Saturday, 5 November 2016

Quilting from scraps

I've recently started making another quilt, this time a log cabin pattern. I've given myself the challenge of piecing both the top and the underside from scrap fabrics, using as much cotton and linen as I could find. I've surprised myself by the huge pile of scraps and unwanted textiles that I managed to gather just by rootling around in a few cupboards at my grandmother's place. Admittedly, her hoarding tendencies are infamous, and I unearthed all manner of things. As well as using leftovers from my own quilting and sewing projects, I'm mixing in many vintage textiles, cutting up handkerchiefs, napkins, old bedsheets and some clothing that I pulled out from a charity shop bag. I'm pleased with the surface texture gained by mixing cotton and linen fabrics.

I've given myself permission to purchase no more than 1m of fabric specifically for the quilt, which could be in fat quarters. I'm not sure if I will be able to stretch this out to make the binding and backing, nor am I sure if I will be able to piece my leftover remnants of quilt wadding. But I really want to push myself to make something that looks aesthetically interesting, with a considered design, from what essentially are waste materials and unwanted textiles.

Learning my lessons from my first quilt, I'm using a minimum of 50% plain, unpatterned fabrics in order to make a cleaner-looking design. I've used more solids (or semi-solids) within the coloured central diamond shapes in order to make it stronger. But the white backgrounds are actually a shifting mix of creams, ivories, and only a few bright whites. I think that this softens it slightly.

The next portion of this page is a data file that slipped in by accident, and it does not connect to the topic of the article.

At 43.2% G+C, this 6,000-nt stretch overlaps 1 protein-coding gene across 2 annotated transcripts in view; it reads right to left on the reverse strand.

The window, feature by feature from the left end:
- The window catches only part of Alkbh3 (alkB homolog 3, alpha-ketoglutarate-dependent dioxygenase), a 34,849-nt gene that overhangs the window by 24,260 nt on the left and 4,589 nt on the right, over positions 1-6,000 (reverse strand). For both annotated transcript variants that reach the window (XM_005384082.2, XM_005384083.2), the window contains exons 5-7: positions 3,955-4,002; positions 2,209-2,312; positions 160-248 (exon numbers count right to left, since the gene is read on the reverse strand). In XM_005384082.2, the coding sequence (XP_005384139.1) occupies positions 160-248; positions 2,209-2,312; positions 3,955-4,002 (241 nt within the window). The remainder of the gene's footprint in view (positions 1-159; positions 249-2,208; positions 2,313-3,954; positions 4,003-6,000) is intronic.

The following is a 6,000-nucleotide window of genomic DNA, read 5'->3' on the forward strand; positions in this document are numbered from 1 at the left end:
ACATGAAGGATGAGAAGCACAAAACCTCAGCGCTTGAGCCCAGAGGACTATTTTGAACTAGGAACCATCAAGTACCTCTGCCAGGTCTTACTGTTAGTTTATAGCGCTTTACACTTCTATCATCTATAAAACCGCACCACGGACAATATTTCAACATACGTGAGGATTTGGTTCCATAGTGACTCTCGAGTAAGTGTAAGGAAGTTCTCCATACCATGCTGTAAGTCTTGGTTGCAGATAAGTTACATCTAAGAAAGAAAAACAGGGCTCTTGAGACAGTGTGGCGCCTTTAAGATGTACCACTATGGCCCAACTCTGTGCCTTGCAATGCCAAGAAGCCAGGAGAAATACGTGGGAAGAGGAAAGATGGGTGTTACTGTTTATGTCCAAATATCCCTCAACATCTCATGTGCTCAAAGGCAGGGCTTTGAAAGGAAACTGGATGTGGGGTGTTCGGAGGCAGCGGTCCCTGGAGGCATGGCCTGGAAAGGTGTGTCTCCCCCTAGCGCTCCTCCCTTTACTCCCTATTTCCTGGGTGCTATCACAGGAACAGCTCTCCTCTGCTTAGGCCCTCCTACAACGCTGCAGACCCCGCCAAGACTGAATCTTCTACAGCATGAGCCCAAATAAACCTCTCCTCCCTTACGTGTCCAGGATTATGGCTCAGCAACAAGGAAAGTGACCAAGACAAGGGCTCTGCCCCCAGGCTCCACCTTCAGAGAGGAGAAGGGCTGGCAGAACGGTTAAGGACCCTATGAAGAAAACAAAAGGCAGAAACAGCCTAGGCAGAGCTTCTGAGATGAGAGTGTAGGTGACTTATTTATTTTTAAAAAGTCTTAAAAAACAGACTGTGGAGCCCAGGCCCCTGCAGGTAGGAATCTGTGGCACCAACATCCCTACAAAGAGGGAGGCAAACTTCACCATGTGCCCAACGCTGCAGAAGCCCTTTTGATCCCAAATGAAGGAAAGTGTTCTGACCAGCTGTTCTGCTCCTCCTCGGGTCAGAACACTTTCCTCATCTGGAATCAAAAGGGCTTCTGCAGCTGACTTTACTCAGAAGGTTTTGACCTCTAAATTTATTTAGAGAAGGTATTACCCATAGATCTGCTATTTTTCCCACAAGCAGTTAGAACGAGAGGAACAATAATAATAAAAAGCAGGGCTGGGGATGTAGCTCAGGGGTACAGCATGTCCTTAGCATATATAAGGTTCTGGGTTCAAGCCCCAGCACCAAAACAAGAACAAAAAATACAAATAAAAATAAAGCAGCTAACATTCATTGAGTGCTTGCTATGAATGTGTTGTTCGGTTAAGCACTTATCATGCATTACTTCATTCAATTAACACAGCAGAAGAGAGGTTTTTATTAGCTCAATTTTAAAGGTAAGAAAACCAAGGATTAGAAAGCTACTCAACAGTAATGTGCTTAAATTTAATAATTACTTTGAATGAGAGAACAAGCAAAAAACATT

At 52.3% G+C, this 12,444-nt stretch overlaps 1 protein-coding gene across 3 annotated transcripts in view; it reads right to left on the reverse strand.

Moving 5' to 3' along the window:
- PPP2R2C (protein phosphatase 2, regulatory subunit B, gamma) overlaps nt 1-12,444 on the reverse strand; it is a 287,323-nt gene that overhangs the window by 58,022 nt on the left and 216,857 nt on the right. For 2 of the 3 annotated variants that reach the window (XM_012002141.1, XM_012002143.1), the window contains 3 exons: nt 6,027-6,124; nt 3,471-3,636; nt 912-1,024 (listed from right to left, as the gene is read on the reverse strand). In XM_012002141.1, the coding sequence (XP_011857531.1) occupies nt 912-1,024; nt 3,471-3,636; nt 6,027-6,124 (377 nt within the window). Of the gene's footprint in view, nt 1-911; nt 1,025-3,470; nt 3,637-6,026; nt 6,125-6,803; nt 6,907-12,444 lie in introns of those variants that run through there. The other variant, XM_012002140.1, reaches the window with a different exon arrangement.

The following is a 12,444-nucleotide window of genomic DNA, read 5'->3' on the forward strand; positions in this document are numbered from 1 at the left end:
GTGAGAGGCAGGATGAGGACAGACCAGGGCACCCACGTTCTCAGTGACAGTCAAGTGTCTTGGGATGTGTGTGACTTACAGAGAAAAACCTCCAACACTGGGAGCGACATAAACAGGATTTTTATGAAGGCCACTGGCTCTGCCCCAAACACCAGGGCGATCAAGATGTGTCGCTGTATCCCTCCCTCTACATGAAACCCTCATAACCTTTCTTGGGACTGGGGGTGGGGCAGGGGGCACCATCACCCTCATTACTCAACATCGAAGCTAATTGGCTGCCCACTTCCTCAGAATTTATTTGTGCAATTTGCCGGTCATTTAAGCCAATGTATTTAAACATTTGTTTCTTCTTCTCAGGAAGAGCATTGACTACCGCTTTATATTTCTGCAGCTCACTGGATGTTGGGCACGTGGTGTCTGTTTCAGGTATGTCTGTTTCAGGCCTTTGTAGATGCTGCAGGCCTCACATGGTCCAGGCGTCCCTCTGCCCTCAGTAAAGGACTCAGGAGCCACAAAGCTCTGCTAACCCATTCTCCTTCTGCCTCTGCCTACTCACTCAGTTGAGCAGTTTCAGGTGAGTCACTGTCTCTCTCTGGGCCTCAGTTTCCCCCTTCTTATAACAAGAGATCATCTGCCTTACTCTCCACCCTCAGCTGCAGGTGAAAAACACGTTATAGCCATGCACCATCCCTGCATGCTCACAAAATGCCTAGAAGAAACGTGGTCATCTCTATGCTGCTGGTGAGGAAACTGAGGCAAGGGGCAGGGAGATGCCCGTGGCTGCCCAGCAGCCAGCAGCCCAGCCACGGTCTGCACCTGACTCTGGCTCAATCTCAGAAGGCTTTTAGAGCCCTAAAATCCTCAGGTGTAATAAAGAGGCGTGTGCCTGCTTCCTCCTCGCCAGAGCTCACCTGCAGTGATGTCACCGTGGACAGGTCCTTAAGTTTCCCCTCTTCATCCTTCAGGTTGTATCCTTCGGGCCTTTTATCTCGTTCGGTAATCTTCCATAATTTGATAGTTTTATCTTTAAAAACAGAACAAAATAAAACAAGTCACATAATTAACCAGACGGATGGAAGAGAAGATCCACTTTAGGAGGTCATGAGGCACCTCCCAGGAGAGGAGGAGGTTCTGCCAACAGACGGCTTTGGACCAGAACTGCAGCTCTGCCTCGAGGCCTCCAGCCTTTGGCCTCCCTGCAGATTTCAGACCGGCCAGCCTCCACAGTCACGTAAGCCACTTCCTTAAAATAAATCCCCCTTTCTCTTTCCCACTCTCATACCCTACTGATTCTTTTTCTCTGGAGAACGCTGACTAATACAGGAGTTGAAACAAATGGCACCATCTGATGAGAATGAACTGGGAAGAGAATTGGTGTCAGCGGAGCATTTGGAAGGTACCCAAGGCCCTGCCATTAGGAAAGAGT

I haven't yet decided on how I'm going to piece the back. It might just end up being a haphazard collection of quadrilaterals. Whilst I'm enjoying sewing the log cabin blocks, I have a feeling that by the end of them I'll have run out of steam somewhat. I also haven't quite decided how large it will be! I was initially planning on a lap quilt, but then I found loads more fabric lurking at the bottom of cupboards, and realised I could go bigger.

This is definitely a long-term project: every few weeks, I spend a whole evening cutting out strips and sewing them up into blocks. Then I put it aside and forget about it while I do more important things. At this rate, it'll be another 2 years until it's made, just like my first quilt! I'm never going to be a quilt artisan or prize-winner, but it's an enjoyable process, and I'm really happy to be turning waste materials into something useful.

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